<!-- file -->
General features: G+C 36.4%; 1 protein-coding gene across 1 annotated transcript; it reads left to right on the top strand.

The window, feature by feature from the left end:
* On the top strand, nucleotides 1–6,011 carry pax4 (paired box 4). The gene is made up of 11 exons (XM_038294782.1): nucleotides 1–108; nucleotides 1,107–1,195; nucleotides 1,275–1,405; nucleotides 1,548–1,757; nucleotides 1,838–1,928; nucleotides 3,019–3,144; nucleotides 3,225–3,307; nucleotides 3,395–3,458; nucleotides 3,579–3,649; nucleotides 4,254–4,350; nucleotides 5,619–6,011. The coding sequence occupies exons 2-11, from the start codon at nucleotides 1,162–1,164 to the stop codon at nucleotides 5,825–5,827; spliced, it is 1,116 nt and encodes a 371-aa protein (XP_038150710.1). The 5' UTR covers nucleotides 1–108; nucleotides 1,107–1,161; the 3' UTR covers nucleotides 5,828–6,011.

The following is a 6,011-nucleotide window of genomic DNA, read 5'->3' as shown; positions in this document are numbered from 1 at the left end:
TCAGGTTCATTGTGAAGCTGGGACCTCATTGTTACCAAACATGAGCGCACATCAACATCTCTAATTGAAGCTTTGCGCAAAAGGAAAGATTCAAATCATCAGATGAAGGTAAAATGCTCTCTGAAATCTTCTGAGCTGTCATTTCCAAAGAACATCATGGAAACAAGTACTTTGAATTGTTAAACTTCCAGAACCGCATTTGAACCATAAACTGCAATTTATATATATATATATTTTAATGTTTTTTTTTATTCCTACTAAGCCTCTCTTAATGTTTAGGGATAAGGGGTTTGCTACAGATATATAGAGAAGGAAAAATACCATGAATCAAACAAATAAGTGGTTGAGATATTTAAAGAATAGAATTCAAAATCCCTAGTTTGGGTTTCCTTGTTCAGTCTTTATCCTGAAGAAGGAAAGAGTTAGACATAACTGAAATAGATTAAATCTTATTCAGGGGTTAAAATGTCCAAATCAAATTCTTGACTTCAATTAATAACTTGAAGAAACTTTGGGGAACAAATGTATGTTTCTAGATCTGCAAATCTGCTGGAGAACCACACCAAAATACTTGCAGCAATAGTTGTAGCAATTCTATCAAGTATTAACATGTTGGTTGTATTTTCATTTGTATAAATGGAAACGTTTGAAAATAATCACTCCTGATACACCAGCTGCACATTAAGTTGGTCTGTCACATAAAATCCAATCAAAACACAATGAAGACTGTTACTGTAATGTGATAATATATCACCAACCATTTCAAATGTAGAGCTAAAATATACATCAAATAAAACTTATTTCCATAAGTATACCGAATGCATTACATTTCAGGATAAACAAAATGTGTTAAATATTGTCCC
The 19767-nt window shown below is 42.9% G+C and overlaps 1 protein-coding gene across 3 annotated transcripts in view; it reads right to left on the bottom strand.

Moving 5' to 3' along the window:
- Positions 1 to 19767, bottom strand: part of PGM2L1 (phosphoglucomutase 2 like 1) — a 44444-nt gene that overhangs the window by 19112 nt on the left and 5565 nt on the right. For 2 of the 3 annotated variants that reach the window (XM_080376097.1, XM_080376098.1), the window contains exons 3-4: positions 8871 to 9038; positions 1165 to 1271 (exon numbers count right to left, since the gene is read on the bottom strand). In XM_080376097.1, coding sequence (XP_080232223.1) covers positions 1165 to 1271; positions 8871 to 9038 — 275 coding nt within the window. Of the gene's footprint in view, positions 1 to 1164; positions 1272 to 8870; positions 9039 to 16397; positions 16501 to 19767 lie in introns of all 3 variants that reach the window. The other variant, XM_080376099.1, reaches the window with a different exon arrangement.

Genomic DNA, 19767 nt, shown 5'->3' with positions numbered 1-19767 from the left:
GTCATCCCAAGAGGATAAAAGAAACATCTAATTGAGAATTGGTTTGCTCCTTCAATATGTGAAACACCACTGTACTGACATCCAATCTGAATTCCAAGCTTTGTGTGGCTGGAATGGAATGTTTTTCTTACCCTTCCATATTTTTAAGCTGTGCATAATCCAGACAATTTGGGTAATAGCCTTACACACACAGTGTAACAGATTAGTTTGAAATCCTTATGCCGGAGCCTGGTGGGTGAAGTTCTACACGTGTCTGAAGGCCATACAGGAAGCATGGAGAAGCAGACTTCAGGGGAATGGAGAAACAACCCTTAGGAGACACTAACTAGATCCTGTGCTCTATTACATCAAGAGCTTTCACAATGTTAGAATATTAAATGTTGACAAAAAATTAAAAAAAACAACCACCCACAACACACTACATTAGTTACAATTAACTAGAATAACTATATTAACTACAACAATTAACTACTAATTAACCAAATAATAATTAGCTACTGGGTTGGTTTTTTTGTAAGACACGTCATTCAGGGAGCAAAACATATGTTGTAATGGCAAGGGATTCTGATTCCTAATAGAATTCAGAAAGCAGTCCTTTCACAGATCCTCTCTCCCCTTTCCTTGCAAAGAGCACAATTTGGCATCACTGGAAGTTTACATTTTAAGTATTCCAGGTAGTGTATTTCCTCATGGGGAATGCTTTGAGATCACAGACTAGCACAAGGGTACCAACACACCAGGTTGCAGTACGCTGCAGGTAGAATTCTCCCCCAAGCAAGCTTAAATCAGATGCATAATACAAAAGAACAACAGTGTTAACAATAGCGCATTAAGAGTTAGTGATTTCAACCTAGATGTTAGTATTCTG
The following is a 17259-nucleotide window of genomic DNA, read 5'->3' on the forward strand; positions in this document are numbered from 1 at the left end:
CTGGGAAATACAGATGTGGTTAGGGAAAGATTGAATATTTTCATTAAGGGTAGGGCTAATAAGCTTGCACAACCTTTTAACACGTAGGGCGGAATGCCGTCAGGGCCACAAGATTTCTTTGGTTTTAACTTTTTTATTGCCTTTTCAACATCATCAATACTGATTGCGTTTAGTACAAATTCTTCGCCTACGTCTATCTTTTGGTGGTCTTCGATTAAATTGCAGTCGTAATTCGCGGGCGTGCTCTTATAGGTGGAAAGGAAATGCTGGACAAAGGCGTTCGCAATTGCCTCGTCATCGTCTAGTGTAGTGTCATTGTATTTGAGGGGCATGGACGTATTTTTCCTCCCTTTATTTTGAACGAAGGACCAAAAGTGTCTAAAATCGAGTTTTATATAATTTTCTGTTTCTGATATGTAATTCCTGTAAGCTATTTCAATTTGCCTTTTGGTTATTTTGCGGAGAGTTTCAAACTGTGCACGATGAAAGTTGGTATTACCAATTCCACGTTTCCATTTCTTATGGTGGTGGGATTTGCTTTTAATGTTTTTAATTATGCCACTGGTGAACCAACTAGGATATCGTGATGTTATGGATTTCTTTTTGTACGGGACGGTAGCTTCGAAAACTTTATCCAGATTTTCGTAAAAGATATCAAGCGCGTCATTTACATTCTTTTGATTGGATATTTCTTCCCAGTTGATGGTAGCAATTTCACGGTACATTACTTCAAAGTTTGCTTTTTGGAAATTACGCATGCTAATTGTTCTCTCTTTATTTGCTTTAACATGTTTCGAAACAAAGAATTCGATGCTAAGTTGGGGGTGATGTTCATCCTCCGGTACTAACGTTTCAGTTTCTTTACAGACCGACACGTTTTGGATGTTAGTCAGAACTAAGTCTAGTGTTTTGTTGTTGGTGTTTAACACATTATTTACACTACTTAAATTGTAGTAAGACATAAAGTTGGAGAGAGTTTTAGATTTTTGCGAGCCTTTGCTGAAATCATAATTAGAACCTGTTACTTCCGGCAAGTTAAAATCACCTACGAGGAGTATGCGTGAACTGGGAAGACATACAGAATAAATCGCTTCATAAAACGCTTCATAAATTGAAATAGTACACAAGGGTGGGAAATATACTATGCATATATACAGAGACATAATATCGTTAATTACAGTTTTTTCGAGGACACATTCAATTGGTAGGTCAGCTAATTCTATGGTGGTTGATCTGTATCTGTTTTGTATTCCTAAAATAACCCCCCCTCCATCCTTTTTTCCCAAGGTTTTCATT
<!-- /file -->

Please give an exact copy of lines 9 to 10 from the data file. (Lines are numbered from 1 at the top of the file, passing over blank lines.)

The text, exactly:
Genomic DNA, 19767 nt, shown 5'->3' with positions numbered 1-19767 from the left:
GTCATCCCAAGAGGATAAAAGAAACATCTAATTGAGAATTGGTTTGCTCCTTCAATATGTGAAACACCACTGTACTGACATCCAATCTGAATTCCAAGCTTTGTGTGGCTGGAATGGAATGTTTTTCTTACCCTTCCATATTTTTAAGCTGTGCATAATCCAGACAATTTGGGTAATAGCCTTACACACACAGTGTAACAGATTAGTTTGAAATCCTTATGCCGGAGCCTGGTGGGTGAAGTTCTACACGTGTCTGAAGGCCATACAGGAAGCATGGAGAAGCAGACTTCAGGGGAATGGAGAAACAACCCTTAGGAGACACTAACTAGATCCTGTGCTCTATTACATCAAGAGCTTTCACAATGTTAGAATATTAAATGTTGACAAAAAATTAAAAAAAACAACCACCCACAACACACTACATTAGTTACAATTAACTAGAATAACTATATTAACTACAACAATTAACTACTAATTAACCAAATAATAATTAGCTACTGGGTTGGTTTTTTTGTAAGACACGTCATTCAGGGAGCAAAACATATGTTGTAATGGCAAGGGATTCTGATTCCTAATAGAATTCAGAAAGCAGTCCTTTCACAGATCCTCTCTCCCCTTTCCTTGCAAAGAGCACAATTTGGCATCACTGGAAGTTTACATTTTAAGTATTCCAGGTAGTGTATTTCCTCATGGGGAATGCTTTGAGATCACAGACTAGCACAAGGGTACCAACACACCAGGTTGCAGTACGCTGCAGGTAGAATTCTCCCCCAAGCAAGCTTAAATCAGATGCATAATACAAAAGAACAACAGTGTTAACAATAGCGCATTAAGAGTTAGTGATTTCAACCTAGATGTTAGTATTCTG